The Next Diet Trend: Suck Food Out of Your Stomach

Aspire BariatricsOh, the phrases running through my head right now. "This'll turn your stomach!" Or: "Eat whatever you want and suck it out later!" What might seem like science fiction is actually already being tested on humans. Dean Kamen, the guy who brought us the Segway, is now developing a device called AspireAssist. Essentially it's a pump for your stomach, so you can vacuum out calories before they hit your system. And, yes, according to Kamen, it is fine to eat whatever you're going to eat. All you need to do is wait an hour (hey, just like swimming!) while the food is broken down into a more liquid form in your stomach. Then just Hoover the stuff out! The developers estimate you can reduce your calorie intake by about 30%. Beta testers of the product have admitted that some food seems to get clogged in the tube -- such as broccoli and steak -- so the company has some tweaks to work on. My take? This is absolutely disgusting, ewh, ick, ewh ... Who the hell thought this will be huge on the market? Presumably you'd need a doctor's approval as it requires a medical procedure to install the tube. I look at bariatric surgery as a form of mutilation, something that should only be used as an absolute last resort. But this ... this tops everything.

Peddling to the Morbidly Obese

OK, so if you're morbidly obese, you've been given a lot of dire threats from your doctors over the years. You're probably downing a lot of pills, and you're desperate -- absolutely desperate -- to lose weight, to not die, to live a more full life.  I get it, I truly, truly get it. This isn't about vanity any more, or being teased, or judged ... this is about living longer, about waking up the next morning. But do we really need this device to be the siren call of redemption? Does this have to be the way we cure obesity in America? There is ZERO behavior modification here. People can still eat more food than they need, and given the ability to remove it later. You know, there is a term for doing this regularly ... it's called an eating disorder! What do you think?  Are you as disgusted as I am? Geez! Lisa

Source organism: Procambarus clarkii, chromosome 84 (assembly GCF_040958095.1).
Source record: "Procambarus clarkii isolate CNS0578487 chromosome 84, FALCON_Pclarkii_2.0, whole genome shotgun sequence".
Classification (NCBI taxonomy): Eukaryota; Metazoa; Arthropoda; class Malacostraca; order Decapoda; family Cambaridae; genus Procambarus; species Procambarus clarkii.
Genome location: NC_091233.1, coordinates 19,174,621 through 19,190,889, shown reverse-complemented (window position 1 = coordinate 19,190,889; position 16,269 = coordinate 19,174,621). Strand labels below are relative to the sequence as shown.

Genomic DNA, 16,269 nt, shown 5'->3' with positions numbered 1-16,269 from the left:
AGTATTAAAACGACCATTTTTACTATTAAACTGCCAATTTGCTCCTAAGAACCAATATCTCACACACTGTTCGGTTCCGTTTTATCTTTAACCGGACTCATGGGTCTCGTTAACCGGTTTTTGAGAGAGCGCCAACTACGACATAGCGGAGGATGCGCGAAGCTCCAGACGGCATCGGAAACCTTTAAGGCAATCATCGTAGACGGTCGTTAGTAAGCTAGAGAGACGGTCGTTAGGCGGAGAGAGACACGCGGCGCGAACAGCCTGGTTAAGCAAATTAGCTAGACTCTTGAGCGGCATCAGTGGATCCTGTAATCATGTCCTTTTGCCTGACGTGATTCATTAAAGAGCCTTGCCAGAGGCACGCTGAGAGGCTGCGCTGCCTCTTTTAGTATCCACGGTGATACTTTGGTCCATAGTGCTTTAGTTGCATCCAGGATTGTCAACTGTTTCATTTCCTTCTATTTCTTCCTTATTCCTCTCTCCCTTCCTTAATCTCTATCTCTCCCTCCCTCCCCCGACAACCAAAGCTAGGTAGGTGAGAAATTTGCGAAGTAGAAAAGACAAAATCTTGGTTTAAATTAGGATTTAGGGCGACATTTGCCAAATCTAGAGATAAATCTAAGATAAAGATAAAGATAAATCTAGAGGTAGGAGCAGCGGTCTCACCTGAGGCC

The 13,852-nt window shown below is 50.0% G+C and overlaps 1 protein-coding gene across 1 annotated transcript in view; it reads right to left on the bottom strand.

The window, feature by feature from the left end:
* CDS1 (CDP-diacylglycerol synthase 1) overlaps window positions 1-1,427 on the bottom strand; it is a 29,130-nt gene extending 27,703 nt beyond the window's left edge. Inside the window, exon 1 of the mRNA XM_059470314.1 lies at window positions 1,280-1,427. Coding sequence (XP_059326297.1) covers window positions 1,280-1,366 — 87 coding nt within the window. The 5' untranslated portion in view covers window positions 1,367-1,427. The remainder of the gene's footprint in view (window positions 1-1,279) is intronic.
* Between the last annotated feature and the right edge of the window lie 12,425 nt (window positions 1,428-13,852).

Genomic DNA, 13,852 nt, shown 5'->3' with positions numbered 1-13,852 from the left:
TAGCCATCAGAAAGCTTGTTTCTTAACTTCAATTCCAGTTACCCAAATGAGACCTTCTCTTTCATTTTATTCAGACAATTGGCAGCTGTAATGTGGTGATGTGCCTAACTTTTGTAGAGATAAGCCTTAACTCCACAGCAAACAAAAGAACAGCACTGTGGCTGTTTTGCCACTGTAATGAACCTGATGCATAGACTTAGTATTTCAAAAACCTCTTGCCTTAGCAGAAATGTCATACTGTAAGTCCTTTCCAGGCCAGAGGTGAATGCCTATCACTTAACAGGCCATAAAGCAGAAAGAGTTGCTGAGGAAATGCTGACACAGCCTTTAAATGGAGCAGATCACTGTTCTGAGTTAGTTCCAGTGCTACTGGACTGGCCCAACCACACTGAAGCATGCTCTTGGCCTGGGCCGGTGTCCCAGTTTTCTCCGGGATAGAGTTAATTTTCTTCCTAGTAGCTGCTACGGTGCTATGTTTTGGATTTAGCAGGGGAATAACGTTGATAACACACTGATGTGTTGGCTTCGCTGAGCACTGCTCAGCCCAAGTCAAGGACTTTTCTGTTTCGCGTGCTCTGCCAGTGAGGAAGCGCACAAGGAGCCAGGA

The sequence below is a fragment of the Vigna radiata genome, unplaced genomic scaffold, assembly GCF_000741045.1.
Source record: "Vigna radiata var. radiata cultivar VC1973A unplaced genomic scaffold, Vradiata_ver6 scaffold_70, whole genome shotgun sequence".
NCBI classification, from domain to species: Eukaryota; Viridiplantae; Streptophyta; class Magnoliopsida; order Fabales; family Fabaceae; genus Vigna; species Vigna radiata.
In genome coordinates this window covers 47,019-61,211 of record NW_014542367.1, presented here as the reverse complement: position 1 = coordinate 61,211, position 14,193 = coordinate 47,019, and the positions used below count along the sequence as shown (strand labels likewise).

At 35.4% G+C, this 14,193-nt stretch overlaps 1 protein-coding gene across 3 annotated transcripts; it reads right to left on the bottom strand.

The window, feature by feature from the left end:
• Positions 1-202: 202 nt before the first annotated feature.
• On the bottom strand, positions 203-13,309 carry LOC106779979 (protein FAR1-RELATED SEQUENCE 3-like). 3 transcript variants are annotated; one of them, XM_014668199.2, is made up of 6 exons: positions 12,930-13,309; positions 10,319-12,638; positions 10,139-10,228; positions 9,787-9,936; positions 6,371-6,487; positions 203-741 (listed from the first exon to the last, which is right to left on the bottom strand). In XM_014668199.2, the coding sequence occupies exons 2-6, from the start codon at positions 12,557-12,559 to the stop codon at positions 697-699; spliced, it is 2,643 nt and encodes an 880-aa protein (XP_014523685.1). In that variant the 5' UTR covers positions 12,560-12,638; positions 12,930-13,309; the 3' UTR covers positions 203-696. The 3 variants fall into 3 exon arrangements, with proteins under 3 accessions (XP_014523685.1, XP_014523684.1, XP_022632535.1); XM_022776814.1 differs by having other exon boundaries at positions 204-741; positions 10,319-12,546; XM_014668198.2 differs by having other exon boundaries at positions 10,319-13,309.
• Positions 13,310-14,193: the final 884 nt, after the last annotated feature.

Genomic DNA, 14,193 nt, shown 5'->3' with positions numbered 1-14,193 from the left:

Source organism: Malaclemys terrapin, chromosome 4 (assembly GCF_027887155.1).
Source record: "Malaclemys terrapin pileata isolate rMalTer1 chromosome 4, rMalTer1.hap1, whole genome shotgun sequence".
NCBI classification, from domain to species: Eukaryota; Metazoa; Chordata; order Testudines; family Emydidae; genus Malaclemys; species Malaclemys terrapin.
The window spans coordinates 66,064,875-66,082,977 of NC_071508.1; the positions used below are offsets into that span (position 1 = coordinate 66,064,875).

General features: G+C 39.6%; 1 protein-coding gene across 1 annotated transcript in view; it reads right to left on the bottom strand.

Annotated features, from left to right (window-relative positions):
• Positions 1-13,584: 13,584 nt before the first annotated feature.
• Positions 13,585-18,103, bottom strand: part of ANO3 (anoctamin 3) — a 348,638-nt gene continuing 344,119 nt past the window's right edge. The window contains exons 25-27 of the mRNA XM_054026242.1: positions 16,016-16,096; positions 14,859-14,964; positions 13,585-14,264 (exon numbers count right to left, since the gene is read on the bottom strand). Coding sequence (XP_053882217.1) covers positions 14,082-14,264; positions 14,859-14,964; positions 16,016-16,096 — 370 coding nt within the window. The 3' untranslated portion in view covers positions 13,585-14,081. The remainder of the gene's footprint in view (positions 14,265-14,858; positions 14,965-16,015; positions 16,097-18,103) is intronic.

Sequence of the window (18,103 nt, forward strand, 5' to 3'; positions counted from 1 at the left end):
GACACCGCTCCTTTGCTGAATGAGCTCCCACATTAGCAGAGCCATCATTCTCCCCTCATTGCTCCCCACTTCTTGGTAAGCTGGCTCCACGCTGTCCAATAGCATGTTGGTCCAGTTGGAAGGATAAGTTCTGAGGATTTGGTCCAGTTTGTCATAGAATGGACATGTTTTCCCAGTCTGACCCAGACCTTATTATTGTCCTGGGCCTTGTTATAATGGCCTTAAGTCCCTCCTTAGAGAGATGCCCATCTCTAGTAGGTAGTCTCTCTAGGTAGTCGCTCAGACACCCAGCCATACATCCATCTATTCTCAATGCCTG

photo credit: Aspire Bariatrics

About Lisa Johnson

Lisa Johnson here. I've been a personal trainer since 1997, a Pilates instructor since 1998 and the owner of Modern Pilates since 1999. I'm hoping to give you some good ideas to get or stay in shape with a healthy dose of humor and reality. Thanks for joining me.


15 Responses to The Next Diet Trend: Suck Food Out of Your Stomach

  1. Cindy January 8, 2013 at 9:22 am #

    OMG that is the most disgusting thing ever. Why would anyone do that to themselves?

  2. malita January 8, 2013 at 11:49 am #

    Stomach stapling – wiring mouth shut…the list goes on, just add this one to the list. You know those people that are always sinking their money into the next best thing that’s going to make them rich, they never end up prospering and are just out of money, but yet they keep falling into the madness. This is the same to me, look for a way to fix my problems without working on my problems.

  3. Lauren January 8, 2013 at 1:52 pm #


  4. Diane January 8, 2013 at 1:56 pm #

    There are no words.

  5. Lisa Johnson January 8, 2013 at 2:27 pm #

    yep, pretty darned gross … L–

  6. Nick January 8, 2013 at 4:22 pm #

    Almost heaved when I saw this, your response is perfectly in line with mine! It’s not only disgusting but I think it’s completely immoral! Where the hell has the idea of work gone? I think it’s completely ridiculous that people will soon be able to be lean and eat whatever they want, this ‘something for nothing’ idea really p***es me off, just to say it bluntly! :D

    I hope this thing never goes viral, my faith in humanity has already started to diminish…

  7. Lisa Johnson January 8, 2013 at 10:43 pm #

    lol, Nick, yes that’s quite a response, one thing occurred to me, wearing a sleek little dress won’t exactly work if you’ve got a plastic thingie sticking out of your stomach … THAT’s not sexy.

  8. Rebecca January 9, 2013 at 12:38 pm #

    Hey! Do they have one of those for your sinuses? Because sometimes mine get stopped up and a vacuum would really help clear those suckers out!

    Just kidding…seriously…people will go to any lengths to get skinny the easy way. Super frustrating and scary.